FAA: Commercial drones in use could soar to 1.6M by 2021
- In its 2017-2027 Aerospace Forecast, the Federal Aviation Administration predicted that commercial drone use will reach 442,000 units by 2021 as a "base" estimate but could rise as high as 1.6 million in its "high" estimate.
- The FAA also reported that out of all industry segments, construction, industrial and utility inspection has a 26% share of current commercial drone uses, second only to aerial photography and tied with real estate.
- The FAA said that since it first introduced its commercial drone regulations last summer, 44,000 units have been registered, and the agency has issued more than 29,000 remote pilot certifications. The pass rate for the certification exam is 90%.
Prior to the FAA licensing drone operators, certified pilots were the only individuals authorized to operate commercial drones and companies needed to secure a exemption for any use, often making their use prohibitively expensive and cumbersome. The construction industry and drone service providers cheered the release of the new commercial drone rules, as they served as a significant step in opening up the market.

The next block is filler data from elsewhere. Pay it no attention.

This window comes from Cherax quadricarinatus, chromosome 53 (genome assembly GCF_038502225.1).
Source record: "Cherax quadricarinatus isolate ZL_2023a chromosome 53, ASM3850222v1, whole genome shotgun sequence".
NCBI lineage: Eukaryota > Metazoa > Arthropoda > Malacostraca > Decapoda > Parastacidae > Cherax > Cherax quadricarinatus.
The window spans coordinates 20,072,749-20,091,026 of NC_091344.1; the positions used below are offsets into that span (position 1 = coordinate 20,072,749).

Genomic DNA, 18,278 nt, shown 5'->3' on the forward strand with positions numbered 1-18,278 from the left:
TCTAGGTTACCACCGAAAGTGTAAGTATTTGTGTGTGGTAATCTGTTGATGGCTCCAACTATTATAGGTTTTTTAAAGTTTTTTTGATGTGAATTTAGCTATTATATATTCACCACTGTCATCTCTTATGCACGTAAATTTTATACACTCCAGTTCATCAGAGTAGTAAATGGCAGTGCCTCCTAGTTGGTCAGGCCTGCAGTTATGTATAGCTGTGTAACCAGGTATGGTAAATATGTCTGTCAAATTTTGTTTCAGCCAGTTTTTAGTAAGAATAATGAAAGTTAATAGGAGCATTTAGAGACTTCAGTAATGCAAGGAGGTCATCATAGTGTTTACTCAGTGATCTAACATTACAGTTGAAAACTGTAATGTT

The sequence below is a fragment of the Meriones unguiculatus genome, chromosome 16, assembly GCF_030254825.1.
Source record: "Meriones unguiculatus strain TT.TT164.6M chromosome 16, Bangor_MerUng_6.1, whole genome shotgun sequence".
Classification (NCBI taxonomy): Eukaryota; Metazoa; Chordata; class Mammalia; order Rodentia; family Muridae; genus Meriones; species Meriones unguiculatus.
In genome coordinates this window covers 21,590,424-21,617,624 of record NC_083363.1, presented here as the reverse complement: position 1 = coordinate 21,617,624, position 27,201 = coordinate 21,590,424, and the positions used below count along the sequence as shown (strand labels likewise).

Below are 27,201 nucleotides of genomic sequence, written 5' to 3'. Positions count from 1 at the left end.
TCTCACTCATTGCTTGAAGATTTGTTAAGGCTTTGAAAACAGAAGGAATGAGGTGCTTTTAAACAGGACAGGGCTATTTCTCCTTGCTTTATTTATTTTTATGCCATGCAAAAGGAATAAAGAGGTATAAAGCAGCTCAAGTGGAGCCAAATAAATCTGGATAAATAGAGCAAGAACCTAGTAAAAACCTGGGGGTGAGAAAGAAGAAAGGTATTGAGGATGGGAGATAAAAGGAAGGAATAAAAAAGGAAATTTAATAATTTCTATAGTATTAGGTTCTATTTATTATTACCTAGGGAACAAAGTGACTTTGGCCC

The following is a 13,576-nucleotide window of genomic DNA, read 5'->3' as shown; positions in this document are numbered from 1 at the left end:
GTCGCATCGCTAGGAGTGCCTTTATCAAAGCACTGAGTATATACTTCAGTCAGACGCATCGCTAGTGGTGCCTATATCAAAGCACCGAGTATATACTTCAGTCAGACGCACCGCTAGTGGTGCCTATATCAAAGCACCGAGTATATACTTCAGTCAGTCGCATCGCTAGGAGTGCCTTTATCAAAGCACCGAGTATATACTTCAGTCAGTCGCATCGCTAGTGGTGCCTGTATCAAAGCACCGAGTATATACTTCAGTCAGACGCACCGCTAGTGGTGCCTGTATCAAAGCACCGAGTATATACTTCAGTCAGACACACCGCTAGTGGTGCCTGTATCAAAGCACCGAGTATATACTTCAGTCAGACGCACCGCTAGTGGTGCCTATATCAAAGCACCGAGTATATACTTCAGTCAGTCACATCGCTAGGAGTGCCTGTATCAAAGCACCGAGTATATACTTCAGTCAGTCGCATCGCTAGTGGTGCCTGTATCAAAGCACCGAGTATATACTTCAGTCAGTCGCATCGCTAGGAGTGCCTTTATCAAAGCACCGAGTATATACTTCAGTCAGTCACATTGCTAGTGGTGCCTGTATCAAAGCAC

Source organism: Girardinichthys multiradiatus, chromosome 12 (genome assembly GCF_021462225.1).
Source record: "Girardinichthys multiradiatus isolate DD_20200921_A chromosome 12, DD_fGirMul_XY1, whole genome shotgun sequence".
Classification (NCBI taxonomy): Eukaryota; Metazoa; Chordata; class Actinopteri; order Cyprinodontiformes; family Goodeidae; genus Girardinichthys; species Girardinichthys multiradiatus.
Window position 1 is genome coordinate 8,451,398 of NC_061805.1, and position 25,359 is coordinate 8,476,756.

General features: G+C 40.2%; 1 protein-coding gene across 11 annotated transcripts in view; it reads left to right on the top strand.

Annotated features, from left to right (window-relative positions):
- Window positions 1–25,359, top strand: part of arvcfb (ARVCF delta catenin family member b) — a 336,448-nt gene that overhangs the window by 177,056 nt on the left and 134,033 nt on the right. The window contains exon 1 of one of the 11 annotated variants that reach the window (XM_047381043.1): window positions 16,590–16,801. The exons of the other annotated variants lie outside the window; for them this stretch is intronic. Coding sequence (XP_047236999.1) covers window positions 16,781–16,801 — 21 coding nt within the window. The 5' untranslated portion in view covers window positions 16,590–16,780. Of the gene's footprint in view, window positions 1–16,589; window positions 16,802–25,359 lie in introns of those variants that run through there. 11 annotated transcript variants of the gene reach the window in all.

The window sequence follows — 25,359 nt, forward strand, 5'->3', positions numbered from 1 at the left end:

Other rules from the FAA's Part 107 include: a limitation on weight to less than 55 pounds, no flying at night or over people, minimum pilot age of 16 years, a height restriction of 400 feet and a speed limit of 100 miles per hour. Any of these restrictions, however, can be waived with permission from the FAA, and experts agree that the agency will most likely use that waiver process to inform how it crafts future versions of drone regulations.
Drones have taken off as a game-changing technology in the construction industry due to their ability to monitor construction sites, take photos, collect information, and then send that back to the project managers or design team.
Advocates of more expanded drone use have likely found an ally in President Donald Trump's new Secretary of Transportation Elaine Chao. According to those who worked with her when she was labor secretary under President George W. Bush, she has a reputation for not taking a hard line when it comes to regulations, so it is likely that the FAA will be amenable to waivers and that drone regulations will be expanded in the future.
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